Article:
In more good news for stranded seafarers, the ITF has helped the crew of another vessel return home from their ship anchored off Brazil’s coast.
ITF Inspector Renialdo de Freitas says 16 seafarers from the vessel ‘DS Sofie Bulker’ flew to their native Turkey from Santos, Brazil, – but only after securing back their almost USD$100,000 of the crew’s wages.
“At the beginning of August, the vessel was heading to Santos, my home port, for cargo operation. The crew contacted us requesting assistance, claiming that most of them were already on expired contracts and that they needed to be repatriated. Some had been on board for over 14 months.”
The legal maximum under the Maritime Labour Convention for time on board is 11 months, and it is illegal to operate a ship on expired contracts. At least nine of the seafarers were more than six months over contract.
de Freitas said the crew also claimed that the salaries to the months of June and July had not been paid.
“Their biggest concern was to go home. They were eager and stressed because of that."
de Freitas contacted the ship owner. He warned them that they needed to deal with the crew’s issues and get them home.
“I stressed that we had a valuable opportunity to carry out repatriation in Brazil, being one of the few countries that allow, and even facilitates the change of crew,” said de Freitas.
“And I also made it clear that outstanding debts should be paid off as soon as possible and definitely before repatriations, since their July payments were still unpaid.”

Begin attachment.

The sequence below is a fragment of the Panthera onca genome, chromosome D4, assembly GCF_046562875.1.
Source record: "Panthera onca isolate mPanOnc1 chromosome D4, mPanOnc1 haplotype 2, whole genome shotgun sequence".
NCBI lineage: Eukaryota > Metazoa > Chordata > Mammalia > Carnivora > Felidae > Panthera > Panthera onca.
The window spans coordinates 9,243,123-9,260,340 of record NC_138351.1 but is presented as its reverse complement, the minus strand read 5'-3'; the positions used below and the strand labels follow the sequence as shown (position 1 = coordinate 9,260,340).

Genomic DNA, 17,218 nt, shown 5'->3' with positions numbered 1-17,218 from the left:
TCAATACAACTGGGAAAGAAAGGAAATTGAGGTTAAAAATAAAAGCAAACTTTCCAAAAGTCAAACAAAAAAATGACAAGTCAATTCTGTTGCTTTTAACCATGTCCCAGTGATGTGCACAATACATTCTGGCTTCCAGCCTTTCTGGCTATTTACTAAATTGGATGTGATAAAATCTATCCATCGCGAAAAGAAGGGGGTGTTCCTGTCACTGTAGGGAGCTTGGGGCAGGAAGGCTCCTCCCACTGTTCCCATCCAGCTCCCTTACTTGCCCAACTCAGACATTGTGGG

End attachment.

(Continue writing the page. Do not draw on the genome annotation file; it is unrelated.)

“Analysing the previous inspections undertaken by the ITF, we see that there are many complaints about overdue wages from past crew. So I was concerned that the crew receive their wages before repatriations were made and they lost their leverage.”
“After some contacts with the shipowner, I advised that, if the change of crew was not provided, and the payment of July, I would be communicating with Port State Control and the Brazilian labour authorities about the problem of constant delays in the payment of wages and the need for repatriation of crew members who had expired contracts” said de Freitas.
“After a long and tiresome negotiation, on August 22 the owner finally agreed and changed the crew in Santos. He paid the wages for month of July and settled everything.”
de Freitas said that when he met the crew at the hotel they were staying at in preparation for their flight home, they were very happy to see him and thanked him for his efforts.
Once safe and home, the crew sent the ITF emails praising Inspector de Freitas’ work.
“I am the Chief Officer of the MV DS Sofie Bulker” wrote one of them. “I want to let you know that I got all my salaries from the owner side today thanks to Santos, Brazil ITF Inspector Mr Renialdo de Freitas. He never kept us alone.”
“Thank you very much for everything. My family and I pray to Our God for your goodness.”
Another simply wrote “For everything, thanks Mr Renialdo. We received all our money!”
All USD$94,585.67 of it.